The Ocean Twilight Zone is home to some bizarre and beautiful life, like this showy bristle worm. Most of the species living in the zone, however, have yet to be discovered.
The Ocean Twilight Zone is home to some bizarre and beautiful life, like this showy bristle worm. Most of the species living in the zone, however, have yet to be discovered.

To sustainably manage fisheries in the ocean twilight zone, it's critical to understand how much overall life (or “biomass”) the zone holds, and what types of animals exist there (“biodiversity”). That’s no easy task. To date, researchers have been challenged by the fact that the twilight zone is vast, dark, and hard to access. In 2020, however, our scientists have gained tantalizing insights that bring us closer to an answer.

Big questions we've tackled:

How much life is in the ocean twilight zone?


sorting twilight zon animals

WHOI research assistant Julia Cox carefully sorts
twilight zone animals collected during a net
tow. (Ken Kostel © Wood Hole Oceanographic

Current estimates of fish biomass are highly uncertain due to assumptions about what the acoustic signatures of fish look like from the surface. The OTZ team’s new vehicle, Deep-See, is uniquely capable of reducing this uncertainty. It places sophisticated acoustic systems directly into the twilight zone, creating precise measurements that let researchers develop more accurate estimates of biomass. This is particularly important today, since other recent estimates have suggested that fish biomass in the twilight zone may be more than 10 times greater than previously thought and have spurred the interest of the commercial fishing industry. Data gathered by Deep-See, however, indicates that this number is likely too high. The real number may be closer to two or three times more fish than historical estimates. The analysis also shows that the distribution of fish in the twilight zone is more variable than previously believed.

In addition to broadband acoustic instruments, Deep-See is equipped with a holographic camera designed to capture extremely high-resolution images of zooplankton less than one inch in size. Once analyzed, these

images will add detail to the acoustic data and give the OTZ team the ability to characterize zooplankton in deep scattering layers. We need to know the relative abundance of common types of mesopelagic zooplankton so we can estimate their total biomass and better understand the role they play in marine ecosystem dynamics and global carbon cycling.

The holographic camera aboard Deep See can also image soft-bodied creatures like jellyfish, salps, and siphonophores—creatures that have been historically undercounted in both acoustic surveys and net tows. In addition, a camera aboard the towed system ISIIS is specially equipped to study these soft-bodied creatures, and the two platforms have each generated hundreds of hours of new footage.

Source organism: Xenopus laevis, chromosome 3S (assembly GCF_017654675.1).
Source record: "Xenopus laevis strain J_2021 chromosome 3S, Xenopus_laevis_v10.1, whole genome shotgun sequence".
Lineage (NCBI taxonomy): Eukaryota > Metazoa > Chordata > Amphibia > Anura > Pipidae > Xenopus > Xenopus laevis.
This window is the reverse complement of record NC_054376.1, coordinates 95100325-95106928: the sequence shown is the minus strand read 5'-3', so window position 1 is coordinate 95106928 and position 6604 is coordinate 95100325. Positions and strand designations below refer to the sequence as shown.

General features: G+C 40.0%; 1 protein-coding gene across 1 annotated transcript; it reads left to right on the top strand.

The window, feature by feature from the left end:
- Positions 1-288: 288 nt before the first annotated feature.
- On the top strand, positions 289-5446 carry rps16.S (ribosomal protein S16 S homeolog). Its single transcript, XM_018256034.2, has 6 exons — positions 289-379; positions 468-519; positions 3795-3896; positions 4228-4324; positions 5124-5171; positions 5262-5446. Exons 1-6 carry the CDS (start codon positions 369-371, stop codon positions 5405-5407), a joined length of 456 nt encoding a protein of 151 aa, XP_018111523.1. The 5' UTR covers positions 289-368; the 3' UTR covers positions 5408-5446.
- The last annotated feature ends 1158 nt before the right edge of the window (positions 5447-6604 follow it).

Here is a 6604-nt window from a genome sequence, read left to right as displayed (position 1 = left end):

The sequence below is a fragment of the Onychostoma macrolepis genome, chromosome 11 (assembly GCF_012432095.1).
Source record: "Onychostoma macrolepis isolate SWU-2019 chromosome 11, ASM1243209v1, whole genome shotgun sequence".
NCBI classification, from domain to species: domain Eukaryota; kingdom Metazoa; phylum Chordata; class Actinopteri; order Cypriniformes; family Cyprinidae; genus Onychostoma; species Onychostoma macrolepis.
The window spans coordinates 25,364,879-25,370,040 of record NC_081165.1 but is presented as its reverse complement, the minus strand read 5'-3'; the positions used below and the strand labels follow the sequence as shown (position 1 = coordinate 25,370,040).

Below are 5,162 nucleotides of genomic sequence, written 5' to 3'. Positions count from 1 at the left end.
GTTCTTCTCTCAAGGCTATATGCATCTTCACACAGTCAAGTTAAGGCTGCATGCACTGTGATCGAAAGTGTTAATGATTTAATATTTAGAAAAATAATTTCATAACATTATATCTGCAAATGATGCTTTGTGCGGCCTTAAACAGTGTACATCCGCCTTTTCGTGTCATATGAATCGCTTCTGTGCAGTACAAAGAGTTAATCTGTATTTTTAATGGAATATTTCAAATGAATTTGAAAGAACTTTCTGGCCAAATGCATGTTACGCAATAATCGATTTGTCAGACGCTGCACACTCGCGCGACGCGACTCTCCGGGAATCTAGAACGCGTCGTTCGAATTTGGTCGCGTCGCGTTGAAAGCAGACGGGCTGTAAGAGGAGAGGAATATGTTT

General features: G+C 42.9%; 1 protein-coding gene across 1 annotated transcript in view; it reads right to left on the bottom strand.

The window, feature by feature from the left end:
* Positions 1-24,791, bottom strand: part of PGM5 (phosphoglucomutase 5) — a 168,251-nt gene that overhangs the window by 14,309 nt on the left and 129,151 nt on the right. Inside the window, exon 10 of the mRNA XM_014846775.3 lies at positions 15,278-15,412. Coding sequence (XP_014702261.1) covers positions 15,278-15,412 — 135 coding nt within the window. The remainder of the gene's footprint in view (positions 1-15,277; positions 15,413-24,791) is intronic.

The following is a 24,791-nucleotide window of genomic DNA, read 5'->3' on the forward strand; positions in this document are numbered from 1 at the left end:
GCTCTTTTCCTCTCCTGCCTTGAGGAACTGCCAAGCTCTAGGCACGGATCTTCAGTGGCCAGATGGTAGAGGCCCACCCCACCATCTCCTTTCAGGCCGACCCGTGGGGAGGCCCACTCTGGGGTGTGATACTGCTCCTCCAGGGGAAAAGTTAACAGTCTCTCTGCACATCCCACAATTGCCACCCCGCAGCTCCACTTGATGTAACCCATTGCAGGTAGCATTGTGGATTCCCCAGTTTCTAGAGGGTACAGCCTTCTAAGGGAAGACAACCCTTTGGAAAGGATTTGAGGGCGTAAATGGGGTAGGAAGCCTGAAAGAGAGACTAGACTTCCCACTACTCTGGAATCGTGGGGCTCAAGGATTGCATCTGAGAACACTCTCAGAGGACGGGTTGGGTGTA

All told, the team has completed over 200 hours of Deep-See tows, 25 trawl nets for fish, and 20 net tows for plankton throughout the twilight zone. These efforts have collected animal samples and data from the surface down to 1,000 meters at all times of day, capturing animals at multiple points during their migration through the water. In the process, the team is generating a more complete understanding of life across the entirety of the twilight zone and revealing how it changes over time.

What kinds of animals live in the ocean twilight zone?


Species that live in the ocean twilight zone are remarkably understudied. As a result, genetic reference libraries don’t exist for many of these creatures. The OTZ team is currently working to fill the gaps in genetic libraries, helping to both facilitate its own research and accelerate twilight zone research across the globe. To that end, team members have genetically analyzed over 200 individuals, adding DNA from 67 unique species to the library to date.

This ef fort has also revealed a probable new cryptic species—one that appears very similar or identical to existing species, but differs at the genetic level—in specimens of the lanternfish Centrobranchus nigroocellatus. The OTZ team found consistent genetic differences in samples originating in the Sargasso and Caribbean Seas and those from the Gulf of Mexico. Based on these differences, it is likely that there are actually at least two distinct and geographically separated species. Identifying cryptic species is important in order to obtain accurate estimates of biodiversity. We expect that as our database grows, we will find more examples of cryptic species.

An OTZ research assistant prepares an eDNA sampler for deployment.

An OTZ research assistant prepares an eDNA
sampler for deployment. (Photo by Dana Yoerger
© Woods Hole Oceanographic Institution)

Because net tows aren’t capable of capturing everything, the team is pioneering a new genetic approach that uses environmental DNA (eDNA) to identify animals in the twilight zone that nets may have missed. The technique uses filtered seawater samples to reveal traces of DNA left by animals in the water, letting researchers identify animals without ever laying eyes on them. The OTZ team has collected more than 500 eDNA samples to date. While there is significant overlap between species identified through eDNA and net tows, each approach is recovering unique species that the other method missed.

The team has also conducted laboratory experiments to learn how different types of organisms might shed eDNA, and how long that eDNA may persist in the water. The results from these experiments have shown that gelatinous organisms shed more eDNA than fish, and organisms that have an exoskeleton, like shrimp, shed less. These findings will help create models that will let researchers better understand eDNA results from the twilight zone.